01/02/2005 - 21:00

Langes still connected to Alkoomi

01/02/2005 - 21:00


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Frankland River pioneers Merv and Judy Lange have received plenty of offers for their 110-hectare vineyard but they aren’t interested in selling Alkoomi Wines just yet.

Langes still connected to Alkoomi

Frankland River pioneers Merv and Judy Lange have received plenty of offers for their 110-hectare vineyard but they aren’t interested in selling Alkoomi Wines just yet.

The pair will celebrate 30 years in business this vintage, and while the operation has grown from producing 250 cases of wine to 90,000 cases a year, Mr Lange says there’s plenty of growth left and plenty more to do.

Alkoomi is one of Western Australia’s top 20 wine producers.

“At the moment about 70 per cent of our wine is sold in Australia and 30 per cent is international, ideally we would like that to be 50:50 and at the same time increase the tonnage,” Mr Lange says.

“It’s not that we would neglect the Australian market, we just want to grow.”

When the Langes established Alkoomi in 1976 the Frankland region, in WA’s Great Southern, was considered so remote they established a cellar door in Albany, which still operates today.

“It was a very traditional farming region with sheep, cattle, grain,” Mr Lange says. “We were the first winery in Frankland River and we were alone for about 15 years. Now they’ve surrounded us.

“The idea for Alkoomi back then was to build up the operation into something that crushed 50 tonnes of grape and something like 3,000 cases. We just kept moving the goal posts.”

The winery has a 1500-tonne capacity and also crushes wine for a handful of other wineries in the area.

It also has a cellar door on-site.

Growing the business into a renowned producer of quality wines was mostly about the marketing, according to Mr Lange.

“Marketing is difficult but I have a bit of a saying. It’s broken into three parts. I give one point out of 10 points to growing the grapes. I give two out of 10 for turning the grapes into wine and the other seven out of 10 for marketing it,” Mr Lange says.

“You just have to go out there and sell the product and to a degree sell yourself. You have to be passionate about your product and be honest and modest. I think you build up a good rapport with people and they sell the product for you.

“What I would say is that in the last 30 years of selling wine it has taken an awfully long time to become pretty good at marketing. I would say it took the first 15 years of selling to learn it and I think it’s very difficult for new wineries.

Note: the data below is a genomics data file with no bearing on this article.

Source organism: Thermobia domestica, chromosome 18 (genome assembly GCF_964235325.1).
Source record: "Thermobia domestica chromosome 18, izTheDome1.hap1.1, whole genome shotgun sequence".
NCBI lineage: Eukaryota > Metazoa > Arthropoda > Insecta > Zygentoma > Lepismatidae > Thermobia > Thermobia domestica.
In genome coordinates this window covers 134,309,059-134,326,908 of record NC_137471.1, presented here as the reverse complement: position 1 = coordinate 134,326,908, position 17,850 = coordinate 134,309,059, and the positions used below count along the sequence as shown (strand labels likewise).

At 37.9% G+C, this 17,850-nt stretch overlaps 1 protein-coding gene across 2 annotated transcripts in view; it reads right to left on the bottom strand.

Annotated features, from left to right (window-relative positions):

“There are so many coming out and I’ll tell you, we fight like hell to keep our shelf space. We’re not about to let someone come on in.”

Alkoomi is enjoying the spoils of wine tourists looking further afield than the Margaret River region.

“It’s really picked up. I would say in the last five years its grown 300 per cent,” Mr Lange says.

“There are people who are selling up the holiday house in Margaret River and heading out here.

“I don’t think it will be the next Margaret River.

“There are about four or five sub-regions in The Great Southern and Frankland is the biggest. I think if anything we will be like Coonawarra in South Australia.  I would love for it to become like that.”

Alkoomi first exported wines 15 years ago and its brand is now sold in 18 different countries.

Mr Lange says there was potential to expand exports into Germany, Norway, Sweden, and Denmark.

“We also have good rapport in the Asian market and we market to most Asian countries like Singapore, Hong Kong, and Thailand. I think Japan also has potential.”

And while the Langes could be forgiven for thinking of passing on the business to their children, Wayne and Sandy who work at the winery, they’re still having far too much fun.

“What I really enjoy is being in an industry where you are still in a business where you can plant the grapes, produce a harvest and then turn it into wine and then sell it,” Mr Lange says.

“There’s not too many businesses where you can do that. These days you are one part of the chain.”


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